Translation of “Vater und neun Jungen”, Der Schild, Journal of the German Union of Jewish Front Soldiers (Reichsbund Jüdischer Frontsoldaten, 1922-1938), 6 March 1936.
In the year 1936 when his article was published, eight of the nine Löwenhardt brothers were still alive. One, Salomon-Georg, had died in 1923 of severe war injuries. The article lists the brothers in chronological order by year of birth. One of these eight, Hermann, had emigrated to the United States in 1921. One, my grandfather Adolf, could no longer endure the Nazi persecution and fled to The Netherlands during 1936. The remaining six brothers continued living in Germany. Only one of them, Julius, survived Nazism. [J.L. May 2021]
In the two exhibitions on the participation of Jewish families in the World War [One] and earlier wars, the reader will find names and dates only. And yet he knows that hidden behind these cool facts are human and family destinies, suffering and struggle, sacrifice and bravery, loyalty and honour!
Space would not allow us to unfold even part of the data that we know in relation to the names and dates listed here. These reports relate to all fronts of the World War that drew its circle of fire over three continents. They tell about the losses and the numerous wounded and about so many distinctions in the face of the enemy. At the conclusion of these considerations we want to publish more extensively on just one family, as an example for all: on the Löwenhardt family that sent no less than nine sons into the world war. By the example of this one family one can assess the fates related to all other family names.
Levi Löwenhardt was born in Oberhemer, Iserlohn district, on 1 July 1840. On 15 October 1863 he enlisted in the army as an active soldier. In three wars – 1864, 1866 and 1870-71 – he was a front soldier.
His military passport lists these facts: “7th Army Corps, 2nd Batallion infantery, 7th Westphalian Landwehr Regiment Nr. 56. Levi Löwenhardt from Oberhemer, entered the standing army on 15 October 1863 as replacement in the 8th Company. Released into the reserves on 26 September 1866 to Oberhemer, Iserlohn District because of military duty fulfilled. Medals and decorations: E.K. 66 R. [Iron Cross 1866]. Further has participated in the 1866 campaign against Austria, in the battles of Münchengräz and Königgräz. Private First Class [Gefreite] Löwenhardt has participated in the campaign of 1870-71.”
When in 1898 former Private First Class Levi Löwenhardt, veteran of the three German unification wars, died, he left his widow Mrs. Pauline Löwenhardt with nine sons. Without exception all of them have fought in the front lines during the World War. We lack the space to describe what each of them has witnessed; the following should suffice:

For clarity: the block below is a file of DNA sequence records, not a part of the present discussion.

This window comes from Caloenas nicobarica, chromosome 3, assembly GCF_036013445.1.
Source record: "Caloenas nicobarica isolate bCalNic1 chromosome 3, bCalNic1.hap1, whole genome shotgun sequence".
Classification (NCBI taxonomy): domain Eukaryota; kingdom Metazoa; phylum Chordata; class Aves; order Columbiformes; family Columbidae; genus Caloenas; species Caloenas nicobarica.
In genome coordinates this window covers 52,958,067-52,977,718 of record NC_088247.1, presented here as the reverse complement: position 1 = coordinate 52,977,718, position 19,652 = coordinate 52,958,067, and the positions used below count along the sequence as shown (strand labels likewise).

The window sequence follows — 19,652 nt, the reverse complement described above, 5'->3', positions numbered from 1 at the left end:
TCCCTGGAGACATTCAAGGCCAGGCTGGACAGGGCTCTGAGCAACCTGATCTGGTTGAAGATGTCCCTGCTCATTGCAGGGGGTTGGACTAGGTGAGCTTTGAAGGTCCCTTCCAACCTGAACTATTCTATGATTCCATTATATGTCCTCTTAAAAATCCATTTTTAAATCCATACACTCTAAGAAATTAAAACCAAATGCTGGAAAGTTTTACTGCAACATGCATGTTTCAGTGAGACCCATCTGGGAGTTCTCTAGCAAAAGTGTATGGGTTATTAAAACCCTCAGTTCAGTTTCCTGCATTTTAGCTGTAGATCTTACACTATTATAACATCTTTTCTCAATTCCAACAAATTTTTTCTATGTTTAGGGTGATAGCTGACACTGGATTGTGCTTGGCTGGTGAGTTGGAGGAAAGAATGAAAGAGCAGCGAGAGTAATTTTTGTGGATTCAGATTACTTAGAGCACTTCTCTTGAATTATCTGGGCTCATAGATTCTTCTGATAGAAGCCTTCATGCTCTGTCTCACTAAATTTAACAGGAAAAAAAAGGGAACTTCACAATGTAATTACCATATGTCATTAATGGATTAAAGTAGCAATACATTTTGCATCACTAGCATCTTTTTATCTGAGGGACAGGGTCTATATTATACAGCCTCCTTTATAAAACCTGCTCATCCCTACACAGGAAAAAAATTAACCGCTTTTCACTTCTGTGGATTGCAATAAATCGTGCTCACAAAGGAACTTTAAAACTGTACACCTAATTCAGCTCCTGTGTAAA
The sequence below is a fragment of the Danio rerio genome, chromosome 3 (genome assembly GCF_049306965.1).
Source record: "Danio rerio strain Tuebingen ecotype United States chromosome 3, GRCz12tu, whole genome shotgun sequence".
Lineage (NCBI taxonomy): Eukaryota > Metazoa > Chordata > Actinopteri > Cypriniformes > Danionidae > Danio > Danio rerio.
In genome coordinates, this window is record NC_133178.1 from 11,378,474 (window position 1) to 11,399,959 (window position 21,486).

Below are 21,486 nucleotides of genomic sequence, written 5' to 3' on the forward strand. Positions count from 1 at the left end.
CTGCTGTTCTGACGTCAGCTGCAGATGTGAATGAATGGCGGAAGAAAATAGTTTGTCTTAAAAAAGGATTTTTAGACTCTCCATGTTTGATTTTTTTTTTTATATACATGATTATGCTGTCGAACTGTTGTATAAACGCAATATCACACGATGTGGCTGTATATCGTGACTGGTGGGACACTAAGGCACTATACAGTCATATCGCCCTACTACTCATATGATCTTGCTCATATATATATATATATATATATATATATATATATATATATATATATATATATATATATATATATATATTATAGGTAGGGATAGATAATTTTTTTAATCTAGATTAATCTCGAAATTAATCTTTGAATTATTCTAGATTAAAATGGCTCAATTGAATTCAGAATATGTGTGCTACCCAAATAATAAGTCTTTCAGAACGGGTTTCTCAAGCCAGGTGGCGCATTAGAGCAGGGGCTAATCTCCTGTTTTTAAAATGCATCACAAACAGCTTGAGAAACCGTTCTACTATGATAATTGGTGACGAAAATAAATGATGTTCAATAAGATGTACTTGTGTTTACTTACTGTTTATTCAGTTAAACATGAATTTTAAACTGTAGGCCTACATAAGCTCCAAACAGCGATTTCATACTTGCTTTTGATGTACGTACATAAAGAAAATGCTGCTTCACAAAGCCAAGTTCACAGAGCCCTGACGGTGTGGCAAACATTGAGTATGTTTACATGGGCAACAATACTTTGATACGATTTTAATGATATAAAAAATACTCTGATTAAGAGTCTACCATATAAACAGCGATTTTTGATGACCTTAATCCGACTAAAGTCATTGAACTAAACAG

Georg: Landst. Inf. E.K. II, later died from the consequences of his severe war injuries;
Isidor: Landst. Inf.;
Max: NCO Inf., E.K. VI, four times injured, alt. ged. (?);
Hugo: Landwehr Art., Frontehrenkreuz, alt. ged., later Reichswehr, 1920 participated in suppression of the Ruhr Uprising, alt. ged.;
Emil: Jäger, participated in suppression of the Ruhr Uprising, alt. ged.;
Adolf: Paramedic Private First Class, E.K. II, Front Honorary Crosss II, severe war-disabled, […]
Julius: Artillery Private First Class, military volunteer, E.K. II, wounded honorary cross;
Siegmund: Infantery […] E.K. II, wounded, volunteer into active service after training of seven weeks;
Hermann: Machine Gun Section, […], E.K. II, four times wounded and serious gas poisoning.
It is clear that of the nine brothers, six were wounded. Two brothers each were wounded four times and one of these [Hermann] suffered serious gas poisoning as well. One brother [Salomon] died later from serious war wounds. Two brothers served as volunteers. Two brothers participated in post-war fighting, one of them [Hugo] in the Reichswehr. Six of the nine brothers received the Iron Cross. But the other three ‘went through’ nothing less. And the same goes for their mother at home. She had given birth to them in pain, now they were at the fronts of the Great War. When in 1917 she celebrated her seventieth birthday she received this appreciative letter:
The Chief of the Military Cabinet
Berlin, 25 September 1917
Following from the Crown Request of 30 July of this year, his Majesty the Emperor and King has granted you a grace gift of 200 M. considering the fact that you have provided nine sons to military service, in appreciation for the raising of so many defenders of the fatherland. (…)
By order, sign. Hoffmann
And it will have been an even nicer gift that all nine boys received front vacation for this day. In 1933 at an advanced age of 86 years, Mrs. Pauline Löwenhardt, widow of a war veteran of three campaigns and mother of nine front warriors in the World War, blessed the temporal. We could ascertain that several of the nine brothers are members of the RjF, German Union of Jewish Front Soldiers. Siegmund Löwenhardt in Dortmund-Hörde is co-founder of the local branch in Essen.